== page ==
De La Hoya was a 7-to-1 favorite yet looked incredibly ordinary against the lightly regarded, feather-fisted WBO middleweight champ. Sturm used a fabulous jab to control much of the fight. De La Hoya's head snapped back, his nose bled and his chest heaved.

He looked past his prime. He hardly resembled that sculpted warrior. He merely was a bloated Latino balladeer wearing a pair of boxing gloves.

Sturm's lack of power was obvious, but the German did land more punches that De La Hoya and threw fewer. If De La Hoya hadn't won the 12th round on all three scorecards the fight would have been a draw. Instead, he won by a unanimous 115-113 count.

Hopkins is far better than Sturm. Hopkins is one of the best middleweights in history. He has more power, more experience, more hunger. But the ex-con's biggest weapon has always been his guile. There's no doubt he will come into the ring totally prepared for anything De La Hoya can offer.

Part of Hopkins' training included studying films from De La Hoya's distant past as opposed to more recent fights such as Sturm, Mosley or Vargas. Hopkins plopped in tapes of an amateur De La Hoya facing Ivan Robinson and of a 135-pound De La Hoya taking on Jorge Paez and Rafael Ruelas.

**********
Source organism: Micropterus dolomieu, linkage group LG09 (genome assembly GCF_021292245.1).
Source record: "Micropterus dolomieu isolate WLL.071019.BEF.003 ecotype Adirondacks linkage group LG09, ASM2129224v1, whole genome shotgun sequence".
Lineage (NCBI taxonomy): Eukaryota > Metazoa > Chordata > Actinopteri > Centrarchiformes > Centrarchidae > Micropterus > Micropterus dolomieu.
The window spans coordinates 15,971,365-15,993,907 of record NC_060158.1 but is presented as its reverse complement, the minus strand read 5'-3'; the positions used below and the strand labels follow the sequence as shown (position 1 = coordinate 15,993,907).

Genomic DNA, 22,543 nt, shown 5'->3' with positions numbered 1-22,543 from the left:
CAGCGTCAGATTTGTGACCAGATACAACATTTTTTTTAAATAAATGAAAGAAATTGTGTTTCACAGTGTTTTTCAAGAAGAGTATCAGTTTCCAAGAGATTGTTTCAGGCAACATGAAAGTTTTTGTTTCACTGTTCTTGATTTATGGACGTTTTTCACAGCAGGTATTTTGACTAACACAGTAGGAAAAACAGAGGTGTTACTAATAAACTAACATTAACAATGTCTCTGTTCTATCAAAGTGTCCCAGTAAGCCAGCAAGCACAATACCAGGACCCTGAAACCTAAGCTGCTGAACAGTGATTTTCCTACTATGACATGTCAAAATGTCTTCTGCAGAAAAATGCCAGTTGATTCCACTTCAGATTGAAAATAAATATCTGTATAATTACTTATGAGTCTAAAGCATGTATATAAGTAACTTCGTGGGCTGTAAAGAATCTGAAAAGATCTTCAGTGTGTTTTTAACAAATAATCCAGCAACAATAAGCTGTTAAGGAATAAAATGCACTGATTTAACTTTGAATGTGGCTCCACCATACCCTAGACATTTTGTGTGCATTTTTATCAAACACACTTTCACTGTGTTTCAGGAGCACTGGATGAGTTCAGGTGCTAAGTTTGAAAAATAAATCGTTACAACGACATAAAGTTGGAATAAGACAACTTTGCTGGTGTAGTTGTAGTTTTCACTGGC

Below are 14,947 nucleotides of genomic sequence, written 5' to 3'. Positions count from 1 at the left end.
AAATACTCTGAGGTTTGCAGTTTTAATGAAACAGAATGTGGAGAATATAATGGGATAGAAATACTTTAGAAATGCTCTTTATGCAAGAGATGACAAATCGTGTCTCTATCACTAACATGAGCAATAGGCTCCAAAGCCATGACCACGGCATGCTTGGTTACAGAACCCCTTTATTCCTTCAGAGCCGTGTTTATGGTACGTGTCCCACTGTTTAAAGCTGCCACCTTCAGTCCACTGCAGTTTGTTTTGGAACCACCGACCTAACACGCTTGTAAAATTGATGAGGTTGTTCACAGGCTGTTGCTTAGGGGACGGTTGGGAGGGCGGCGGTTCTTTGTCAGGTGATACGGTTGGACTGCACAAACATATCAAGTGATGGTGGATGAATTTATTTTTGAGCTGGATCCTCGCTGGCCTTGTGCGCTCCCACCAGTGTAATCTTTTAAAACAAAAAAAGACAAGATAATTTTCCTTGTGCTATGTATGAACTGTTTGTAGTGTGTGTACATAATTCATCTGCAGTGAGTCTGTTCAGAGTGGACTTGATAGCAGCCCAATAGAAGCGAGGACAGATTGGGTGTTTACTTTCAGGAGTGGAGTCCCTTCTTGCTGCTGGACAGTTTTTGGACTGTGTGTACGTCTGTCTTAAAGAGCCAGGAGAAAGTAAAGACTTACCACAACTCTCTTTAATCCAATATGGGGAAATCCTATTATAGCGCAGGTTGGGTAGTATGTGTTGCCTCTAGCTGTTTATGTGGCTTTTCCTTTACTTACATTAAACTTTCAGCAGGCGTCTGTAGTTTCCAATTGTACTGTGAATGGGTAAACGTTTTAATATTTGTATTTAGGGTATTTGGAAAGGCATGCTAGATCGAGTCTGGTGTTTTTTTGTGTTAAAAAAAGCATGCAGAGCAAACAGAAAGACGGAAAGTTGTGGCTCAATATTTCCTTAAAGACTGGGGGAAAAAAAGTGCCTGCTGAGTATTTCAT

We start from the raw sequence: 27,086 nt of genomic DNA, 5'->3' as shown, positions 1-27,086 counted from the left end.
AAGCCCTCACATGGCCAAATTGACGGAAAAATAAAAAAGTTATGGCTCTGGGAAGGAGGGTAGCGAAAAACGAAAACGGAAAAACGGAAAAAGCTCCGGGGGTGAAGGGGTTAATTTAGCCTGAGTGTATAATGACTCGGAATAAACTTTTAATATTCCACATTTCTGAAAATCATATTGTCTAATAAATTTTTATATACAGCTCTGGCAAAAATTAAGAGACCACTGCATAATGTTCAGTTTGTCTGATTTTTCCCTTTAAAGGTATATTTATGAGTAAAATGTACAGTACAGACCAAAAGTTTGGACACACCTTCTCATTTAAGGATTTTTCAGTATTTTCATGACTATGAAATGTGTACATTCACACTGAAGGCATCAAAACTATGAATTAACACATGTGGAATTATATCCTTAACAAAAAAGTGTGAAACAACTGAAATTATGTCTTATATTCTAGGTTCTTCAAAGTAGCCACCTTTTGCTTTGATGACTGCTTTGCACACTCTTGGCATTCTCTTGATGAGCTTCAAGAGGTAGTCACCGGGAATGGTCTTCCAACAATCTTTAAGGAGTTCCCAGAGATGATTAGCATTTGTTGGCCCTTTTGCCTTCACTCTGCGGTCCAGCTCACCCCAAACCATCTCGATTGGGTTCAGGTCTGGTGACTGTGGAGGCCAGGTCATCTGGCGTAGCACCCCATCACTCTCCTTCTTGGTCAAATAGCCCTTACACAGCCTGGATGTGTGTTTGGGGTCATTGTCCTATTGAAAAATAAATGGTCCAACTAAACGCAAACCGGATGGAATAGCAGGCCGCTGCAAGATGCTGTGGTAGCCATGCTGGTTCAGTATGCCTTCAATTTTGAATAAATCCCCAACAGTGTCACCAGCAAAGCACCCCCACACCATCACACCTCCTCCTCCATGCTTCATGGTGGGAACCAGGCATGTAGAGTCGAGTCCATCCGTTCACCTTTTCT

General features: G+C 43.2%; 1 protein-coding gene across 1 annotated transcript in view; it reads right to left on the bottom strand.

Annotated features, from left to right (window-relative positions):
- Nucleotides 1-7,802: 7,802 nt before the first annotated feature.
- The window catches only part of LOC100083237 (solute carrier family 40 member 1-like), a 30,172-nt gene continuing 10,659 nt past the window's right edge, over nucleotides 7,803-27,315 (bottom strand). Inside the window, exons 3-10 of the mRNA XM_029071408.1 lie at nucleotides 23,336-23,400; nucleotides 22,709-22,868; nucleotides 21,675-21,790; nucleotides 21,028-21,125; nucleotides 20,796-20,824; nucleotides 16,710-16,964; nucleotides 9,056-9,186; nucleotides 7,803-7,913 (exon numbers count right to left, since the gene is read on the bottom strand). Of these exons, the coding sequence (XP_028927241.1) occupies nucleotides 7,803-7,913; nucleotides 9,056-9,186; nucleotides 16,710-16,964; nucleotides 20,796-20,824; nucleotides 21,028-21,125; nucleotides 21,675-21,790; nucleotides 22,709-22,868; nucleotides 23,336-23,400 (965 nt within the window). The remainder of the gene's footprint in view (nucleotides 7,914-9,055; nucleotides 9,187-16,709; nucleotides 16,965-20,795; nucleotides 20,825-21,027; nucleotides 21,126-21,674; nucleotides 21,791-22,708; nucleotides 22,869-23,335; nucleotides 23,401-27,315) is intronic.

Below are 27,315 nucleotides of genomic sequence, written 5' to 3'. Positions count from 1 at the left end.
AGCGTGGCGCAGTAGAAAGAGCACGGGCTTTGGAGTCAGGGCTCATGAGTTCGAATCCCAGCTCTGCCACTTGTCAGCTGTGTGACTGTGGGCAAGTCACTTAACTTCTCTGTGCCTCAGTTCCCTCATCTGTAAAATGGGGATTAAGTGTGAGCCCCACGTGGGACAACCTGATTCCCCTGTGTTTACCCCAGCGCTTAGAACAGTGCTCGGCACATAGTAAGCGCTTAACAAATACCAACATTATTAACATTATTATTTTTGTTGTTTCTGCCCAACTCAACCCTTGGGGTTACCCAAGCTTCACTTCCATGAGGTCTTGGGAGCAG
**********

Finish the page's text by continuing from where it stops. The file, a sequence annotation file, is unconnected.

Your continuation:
“This was De La Hoya when he didn't have $200 million,” Hopkins explained. “This was De La Hoya as he was stating his claim to the boxing world to be the future.

“To me, you can't get no better blueprint of a guy that's hungry, a guy that's not trying to make any mistakes, a guy that's not talking about rolling shoulders because he doesn't want to burn out in the later rounds because he don't want to use his legs, a guy that's gotta put his heart and soul into it.

“I look at those fights and look at the progress. I look at the decrease of early stages all the way up to the Felix Sturm fight. That gives me a blueprint how he has changed from being a guy that rarely [gets hit] to getting hit with everything but the kitchen sink now.”

As Hopkins administers a beat down Saturday night, I'll be coming to grips with the fact I'll never again be mesmerized by watching De La Hoya — not unless I locate some of those old tapes, too.